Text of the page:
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Infrastructure providers aim to deliver excellent customer service and provide a flexible and cost-efficient infrastructure, as we learned in part one of this series.
Cloud Computing, then, is driven by a very simple motivation from the infrastructure providers’ perspective: “Do as much work as possible only once and automate it afterwards.”
In cloud environments, the provider will simply provide infrastructure that allows customers to do most of the work on their own through a simple interface. After the initial setup, the provider’s main task is to ensure that the whole setup has enough resources. If the provider runs out of resources, they will simply add more capacity. Thus another advantage of automation is that it can facilitate flexibility.
In this article, we’ll contrast what we learned in part two about conventional, un-automated infrastructure offerings with what happens in the cloud.
The Fundamental Components of Clouds
From afar, clouds are automated virtualization and storage environments. But if you look closer, you’ll start seeing a lot more details. So let’s break the cloud down into its fundamental components.
First and foremost, a cloud must be easy to use. Starting and stopping virtual machines (VMs) and commissioning online storage is easy for professionals, but not for the Average Joe! Users must be able to start VMs by pointing and clicking. So any cloud software must provide a way for users to do just that, but without the learning curve.
Installing a fresh operating system on a newly created virtual machine is a tedious process, once again, hard to achieve for non-professionals. Thus, clouds need pre-made images, so that users do not have to install operating systems on their own.
Conventional data centers are heterogeneous environments which grow to meet the organic needs of an organization. While components may have some automation tools available, there is not a consistent framework to deploy resources. Various teams such as storage, networking, backup, and security, each bring their own infrastructure, which must be integrated by hand. A cloud deployment must integrate and automate all of these components.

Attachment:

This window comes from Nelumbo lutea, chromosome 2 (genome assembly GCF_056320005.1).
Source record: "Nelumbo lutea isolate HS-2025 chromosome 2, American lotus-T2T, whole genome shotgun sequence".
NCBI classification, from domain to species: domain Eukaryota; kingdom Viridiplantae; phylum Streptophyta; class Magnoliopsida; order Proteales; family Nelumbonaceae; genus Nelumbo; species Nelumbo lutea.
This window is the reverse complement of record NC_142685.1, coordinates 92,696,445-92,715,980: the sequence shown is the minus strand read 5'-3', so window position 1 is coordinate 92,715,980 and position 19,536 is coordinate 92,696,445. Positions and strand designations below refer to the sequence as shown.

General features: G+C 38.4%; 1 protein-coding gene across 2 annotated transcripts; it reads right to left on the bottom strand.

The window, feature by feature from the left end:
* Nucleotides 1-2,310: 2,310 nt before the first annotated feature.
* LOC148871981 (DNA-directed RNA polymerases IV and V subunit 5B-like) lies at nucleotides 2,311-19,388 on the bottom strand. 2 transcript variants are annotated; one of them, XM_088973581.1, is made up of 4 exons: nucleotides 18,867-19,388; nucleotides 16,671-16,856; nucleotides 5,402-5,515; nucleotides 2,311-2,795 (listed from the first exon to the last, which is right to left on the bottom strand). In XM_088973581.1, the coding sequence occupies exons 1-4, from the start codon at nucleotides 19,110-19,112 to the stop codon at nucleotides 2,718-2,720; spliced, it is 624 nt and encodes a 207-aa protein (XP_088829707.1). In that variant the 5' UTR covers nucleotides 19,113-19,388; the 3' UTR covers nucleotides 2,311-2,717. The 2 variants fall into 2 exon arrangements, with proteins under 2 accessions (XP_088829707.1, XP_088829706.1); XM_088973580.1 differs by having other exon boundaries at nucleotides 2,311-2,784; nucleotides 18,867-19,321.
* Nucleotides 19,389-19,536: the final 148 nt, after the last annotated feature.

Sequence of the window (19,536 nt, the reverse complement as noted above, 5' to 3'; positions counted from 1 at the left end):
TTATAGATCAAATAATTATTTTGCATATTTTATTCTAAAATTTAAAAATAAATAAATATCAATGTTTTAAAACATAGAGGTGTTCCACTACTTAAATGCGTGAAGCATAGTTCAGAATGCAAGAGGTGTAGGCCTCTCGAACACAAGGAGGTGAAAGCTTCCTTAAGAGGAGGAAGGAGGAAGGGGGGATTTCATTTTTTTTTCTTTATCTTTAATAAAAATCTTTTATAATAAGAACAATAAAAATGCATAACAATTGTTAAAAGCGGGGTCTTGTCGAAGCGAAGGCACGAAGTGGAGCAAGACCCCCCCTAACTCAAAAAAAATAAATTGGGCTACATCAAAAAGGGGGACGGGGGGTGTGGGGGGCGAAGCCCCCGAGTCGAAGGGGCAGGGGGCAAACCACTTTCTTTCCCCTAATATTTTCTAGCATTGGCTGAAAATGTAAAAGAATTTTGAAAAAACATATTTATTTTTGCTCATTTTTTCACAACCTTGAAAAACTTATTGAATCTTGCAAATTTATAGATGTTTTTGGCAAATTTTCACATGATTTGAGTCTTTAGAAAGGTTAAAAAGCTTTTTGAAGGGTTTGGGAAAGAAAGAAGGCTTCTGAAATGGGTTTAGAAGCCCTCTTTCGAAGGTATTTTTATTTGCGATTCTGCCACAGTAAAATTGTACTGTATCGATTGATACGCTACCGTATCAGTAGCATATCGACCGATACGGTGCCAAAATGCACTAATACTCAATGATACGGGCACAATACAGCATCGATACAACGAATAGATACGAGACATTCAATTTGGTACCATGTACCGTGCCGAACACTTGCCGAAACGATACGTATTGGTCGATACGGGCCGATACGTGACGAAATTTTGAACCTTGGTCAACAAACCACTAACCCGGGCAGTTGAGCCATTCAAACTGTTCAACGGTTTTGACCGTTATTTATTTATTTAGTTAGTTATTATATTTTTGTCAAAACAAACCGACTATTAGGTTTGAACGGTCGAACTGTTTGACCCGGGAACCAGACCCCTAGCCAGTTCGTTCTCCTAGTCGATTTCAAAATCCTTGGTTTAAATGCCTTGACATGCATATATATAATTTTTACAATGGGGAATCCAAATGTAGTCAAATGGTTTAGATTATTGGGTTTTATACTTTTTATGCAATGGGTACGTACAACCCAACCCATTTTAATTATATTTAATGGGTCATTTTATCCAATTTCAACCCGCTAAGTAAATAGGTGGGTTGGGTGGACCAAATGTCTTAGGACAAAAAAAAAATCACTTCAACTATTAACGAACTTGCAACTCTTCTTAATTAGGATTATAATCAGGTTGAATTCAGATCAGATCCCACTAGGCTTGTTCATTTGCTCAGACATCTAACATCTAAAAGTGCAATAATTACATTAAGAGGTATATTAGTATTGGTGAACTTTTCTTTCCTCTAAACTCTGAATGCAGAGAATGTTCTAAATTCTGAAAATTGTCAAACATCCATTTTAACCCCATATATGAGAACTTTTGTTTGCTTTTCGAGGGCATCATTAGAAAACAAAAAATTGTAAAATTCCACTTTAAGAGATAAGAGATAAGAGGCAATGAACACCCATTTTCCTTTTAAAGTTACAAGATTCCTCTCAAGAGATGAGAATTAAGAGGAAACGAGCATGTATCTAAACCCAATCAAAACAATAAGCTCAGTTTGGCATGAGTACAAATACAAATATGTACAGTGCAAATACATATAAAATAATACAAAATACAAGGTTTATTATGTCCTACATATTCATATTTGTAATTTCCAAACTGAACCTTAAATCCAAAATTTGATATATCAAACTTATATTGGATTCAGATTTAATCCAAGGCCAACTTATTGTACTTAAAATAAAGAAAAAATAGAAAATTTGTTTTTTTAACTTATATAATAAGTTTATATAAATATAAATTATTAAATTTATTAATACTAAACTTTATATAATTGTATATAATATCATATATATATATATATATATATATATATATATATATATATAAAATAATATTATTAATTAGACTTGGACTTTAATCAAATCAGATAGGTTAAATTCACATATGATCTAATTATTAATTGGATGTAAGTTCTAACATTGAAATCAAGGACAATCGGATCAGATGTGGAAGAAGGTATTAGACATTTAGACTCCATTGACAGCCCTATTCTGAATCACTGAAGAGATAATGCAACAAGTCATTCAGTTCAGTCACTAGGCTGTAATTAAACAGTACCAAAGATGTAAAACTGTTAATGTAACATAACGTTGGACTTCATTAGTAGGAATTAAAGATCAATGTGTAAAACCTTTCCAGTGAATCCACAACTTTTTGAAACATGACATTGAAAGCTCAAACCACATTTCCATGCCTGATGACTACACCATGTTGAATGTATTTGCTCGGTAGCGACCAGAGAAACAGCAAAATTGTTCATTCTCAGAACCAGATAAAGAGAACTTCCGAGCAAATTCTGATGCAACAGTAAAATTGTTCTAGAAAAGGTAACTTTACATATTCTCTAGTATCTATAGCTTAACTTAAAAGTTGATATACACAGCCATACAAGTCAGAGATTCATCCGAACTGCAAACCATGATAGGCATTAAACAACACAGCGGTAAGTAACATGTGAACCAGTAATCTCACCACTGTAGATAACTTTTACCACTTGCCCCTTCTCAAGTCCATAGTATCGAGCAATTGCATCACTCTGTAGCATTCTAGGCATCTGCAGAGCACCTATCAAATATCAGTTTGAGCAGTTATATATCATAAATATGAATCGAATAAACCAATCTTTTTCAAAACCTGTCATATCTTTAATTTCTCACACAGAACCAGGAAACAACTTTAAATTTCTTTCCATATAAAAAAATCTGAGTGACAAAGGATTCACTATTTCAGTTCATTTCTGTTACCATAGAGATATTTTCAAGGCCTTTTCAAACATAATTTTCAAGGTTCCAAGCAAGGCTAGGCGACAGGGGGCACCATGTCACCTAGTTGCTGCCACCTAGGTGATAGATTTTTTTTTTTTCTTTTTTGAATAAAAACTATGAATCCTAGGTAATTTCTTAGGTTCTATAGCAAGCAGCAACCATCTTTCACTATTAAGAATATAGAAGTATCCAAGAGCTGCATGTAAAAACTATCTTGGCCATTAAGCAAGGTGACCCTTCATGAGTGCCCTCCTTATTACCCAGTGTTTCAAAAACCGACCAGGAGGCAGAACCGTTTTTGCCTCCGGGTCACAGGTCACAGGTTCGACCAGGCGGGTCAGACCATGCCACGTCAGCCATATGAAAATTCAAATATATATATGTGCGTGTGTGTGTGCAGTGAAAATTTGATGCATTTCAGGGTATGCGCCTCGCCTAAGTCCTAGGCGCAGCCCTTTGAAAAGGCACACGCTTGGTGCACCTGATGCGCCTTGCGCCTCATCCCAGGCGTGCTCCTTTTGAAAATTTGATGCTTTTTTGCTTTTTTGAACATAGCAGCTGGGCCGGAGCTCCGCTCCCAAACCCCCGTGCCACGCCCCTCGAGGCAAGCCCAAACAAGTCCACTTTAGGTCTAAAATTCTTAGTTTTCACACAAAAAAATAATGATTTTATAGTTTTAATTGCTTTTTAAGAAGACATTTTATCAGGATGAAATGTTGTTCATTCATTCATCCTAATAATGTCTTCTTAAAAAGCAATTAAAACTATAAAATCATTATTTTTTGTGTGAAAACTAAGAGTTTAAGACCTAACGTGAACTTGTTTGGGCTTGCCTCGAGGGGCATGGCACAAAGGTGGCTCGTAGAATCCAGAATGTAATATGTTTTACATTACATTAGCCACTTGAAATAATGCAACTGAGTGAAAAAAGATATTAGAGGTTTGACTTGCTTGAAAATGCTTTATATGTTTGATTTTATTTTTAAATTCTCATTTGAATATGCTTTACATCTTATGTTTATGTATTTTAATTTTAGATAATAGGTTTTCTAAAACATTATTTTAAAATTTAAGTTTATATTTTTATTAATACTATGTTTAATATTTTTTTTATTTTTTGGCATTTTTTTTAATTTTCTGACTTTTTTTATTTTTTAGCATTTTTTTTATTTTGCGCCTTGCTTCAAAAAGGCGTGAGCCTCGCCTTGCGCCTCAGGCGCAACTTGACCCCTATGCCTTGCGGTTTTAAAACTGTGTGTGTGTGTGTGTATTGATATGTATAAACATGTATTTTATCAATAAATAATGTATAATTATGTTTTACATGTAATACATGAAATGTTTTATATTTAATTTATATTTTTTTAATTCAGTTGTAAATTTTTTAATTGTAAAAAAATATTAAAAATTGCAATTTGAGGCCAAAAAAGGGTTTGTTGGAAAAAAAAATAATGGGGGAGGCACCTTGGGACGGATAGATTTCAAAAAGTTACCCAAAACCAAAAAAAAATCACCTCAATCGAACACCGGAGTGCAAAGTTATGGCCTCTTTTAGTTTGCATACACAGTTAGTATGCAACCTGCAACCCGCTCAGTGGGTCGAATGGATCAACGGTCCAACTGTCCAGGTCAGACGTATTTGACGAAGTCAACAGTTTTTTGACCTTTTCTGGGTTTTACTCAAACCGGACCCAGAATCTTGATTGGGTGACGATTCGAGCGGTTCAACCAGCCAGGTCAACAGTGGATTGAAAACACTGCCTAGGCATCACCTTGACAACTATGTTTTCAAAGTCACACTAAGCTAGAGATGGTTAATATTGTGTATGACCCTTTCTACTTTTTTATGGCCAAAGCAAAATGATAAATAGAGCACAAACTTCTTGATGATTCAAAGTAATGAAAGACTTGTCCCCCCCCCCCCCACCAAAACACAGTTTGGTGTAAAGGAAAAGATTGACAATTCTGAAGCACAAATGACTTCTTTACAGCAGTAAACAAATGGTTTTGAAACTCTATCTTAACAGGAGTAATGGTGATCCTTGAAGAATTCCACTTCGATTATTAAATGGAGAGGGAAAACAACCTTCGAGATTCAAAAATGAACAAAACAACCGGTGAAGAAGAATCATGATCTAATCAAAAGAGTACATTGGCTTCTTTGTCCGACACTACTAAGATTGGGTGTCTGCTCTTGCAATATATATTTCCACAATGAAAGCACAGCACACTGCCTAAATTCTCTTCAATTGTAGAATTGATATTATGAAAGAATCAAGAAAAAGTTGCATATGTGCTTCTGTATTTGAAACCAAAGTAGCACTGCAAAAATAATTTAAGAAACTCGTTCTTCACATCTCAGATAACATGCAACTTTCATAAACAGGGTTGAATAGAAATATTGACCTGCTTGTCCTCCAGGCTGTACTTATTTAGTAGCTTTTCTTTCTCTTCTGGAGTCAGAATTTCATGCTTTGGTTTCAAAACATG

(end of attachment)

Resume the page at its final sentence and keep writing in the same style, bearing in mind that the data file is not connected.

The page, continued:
Customer organizations typically have their own organizational hierarchy. A cloud environment must provide an authorization scheme that is flexible enough to match that hierarchy. For instance, there may be managers who are allowed to start and stop VMs or to add administrator accounts, while interns might only be allowed to browse them.
When a user starts a new VM, presumably from the aforementioned easy-to-use interface, it must be set up automatically. When the user terminates it, the VM itself must be deleted, also automatically.
A bonus of the work to implement this particular kind of automation is that with a little more effort, usually involving the implementation of a component that knows which VMs are running on which servers, the cloud can provide automatic load-balancing.
Online storage is an important part of the cloud. As such, it must be fully automated and easy to use (like Dropbox or Gdrive).
There are a number of cloud solutions, such as Eucalyptus, OpenQRM, OpenNebula, and of course, OpenStack. Open source implementations typically share some design concepts, which we will discuss in part 4.
Various cloud solutions have been in existence since the mid-1960s. Mainframes provide virtualized resources but tend to be proprietary, expensive, and difficult to manage. Since then there have been midrange and PC architecture solutions. They also tend to be expensive and proprietary. These interim solutions also may not provide all of the resources now available through OpenStack.
The Essentials of OpenStack Administration course teaches you everything you need to know to create and manage private and public clouds with OpenStack. Download a sample chapter today!
Read the other articles in the series: